U.S. Troops to Leave Fallujah; 10 Soldiers Killed Elsewhere
Despite the agreement, air strikes on suspected insurgent strongholds in the city continued Thursday. The targeted areas included the Jolan district, where guerrillas are said to be concentrated and the scene of earlier heavy fighting, Reuters reported.
In other parts of the country, ten U.S. soldiers were killed in separate incidents Thursday, including eight in a car bombing south of Baghdad. Four others were wounded in the attack.
The soldiers were scouting for roadside bombs when they were attacked.
“A driver in a station wagon approached the task force. Once he was close enough to inflict injury he detonated the explosive device,” the military said in a statement.
Two soldiers were killed separately in an ambush on a convoy in Baghdad and a roadside bombing in Baqubah, north of the capital.
The agreement to end the standoff in the Sunni-dominated city of Fallujah was negotiated between U.S. forces and local representatives, including four Iraqi generals, according to the Associated Press.
Under the deal, a new security force, known as the Fallujah Protective Army, will enter the city Friday. The FPA will be made up of about 1,000 Iraqi soldiers led by a former general from Saddam Hussein’s army, said Lt. Col. Brennan Byrne, commander of the 1st Battalion, 5th Marine Regiment in Fallujah.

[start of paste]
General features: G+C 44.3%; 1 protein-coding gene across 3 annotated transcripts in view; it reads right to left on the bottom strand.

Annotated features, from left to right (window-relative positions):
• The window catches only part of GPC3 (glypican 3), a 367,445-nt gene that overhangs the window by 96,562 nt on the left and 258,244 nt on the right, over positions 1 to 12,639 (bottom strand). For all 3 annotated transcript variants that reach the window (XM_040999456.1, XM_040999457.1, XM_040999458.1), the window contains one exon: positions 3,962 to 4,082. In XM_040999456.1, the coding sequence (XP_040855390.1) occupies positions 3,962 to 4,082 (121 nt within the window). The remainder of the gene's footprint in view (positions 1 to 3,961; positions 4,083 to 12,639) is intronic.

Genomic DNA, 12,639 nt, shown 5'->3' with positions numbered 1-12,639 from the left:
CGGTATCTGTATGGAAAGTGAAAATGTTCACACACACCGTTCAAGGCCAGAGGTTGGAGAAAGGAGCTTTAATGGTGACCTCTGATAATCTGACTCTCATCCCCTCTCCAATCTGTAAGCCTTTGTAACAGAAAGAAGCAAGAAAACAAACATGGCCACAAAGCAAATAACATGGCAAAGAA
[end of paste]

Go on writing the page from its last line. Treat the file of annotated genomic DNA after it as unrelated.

Marines are planning to withdraw from their positions in and around Fallujah while the FPA moves in and assumes the tasks of subduing insurgents and stabilizing the city, he said.
The breakthrough in talks came as fighting intensified in the city this week, leading to calls from some in the international community to end the violence.
“Violent military action by an occupying power against inhabitants of an occupied country will only make matters worse,” U.N. Secretary-General Kofi Annan warned Wednesday. “It’s definitely time, time now for those who prefer restraint and dialogue to make their voices heard.”
U.S. Marines encircled the central city of about 200,000 on April 5 following the killing and mutilation of four U.S. contractors on March 31. Air and ground attacks have resulted in the deaths of hundreds of militants. The military has not released a tally of U.S. deaths from the siege, but at least eight Marines have died in the fighting.
A cease-fire in the city signed April 19 called for Iraqis to surrender heavy arms such as mortars and rocket-propelled grenades, but Marines have only received a small assortment of rusty and inoperable weapons, The Washington Post reported.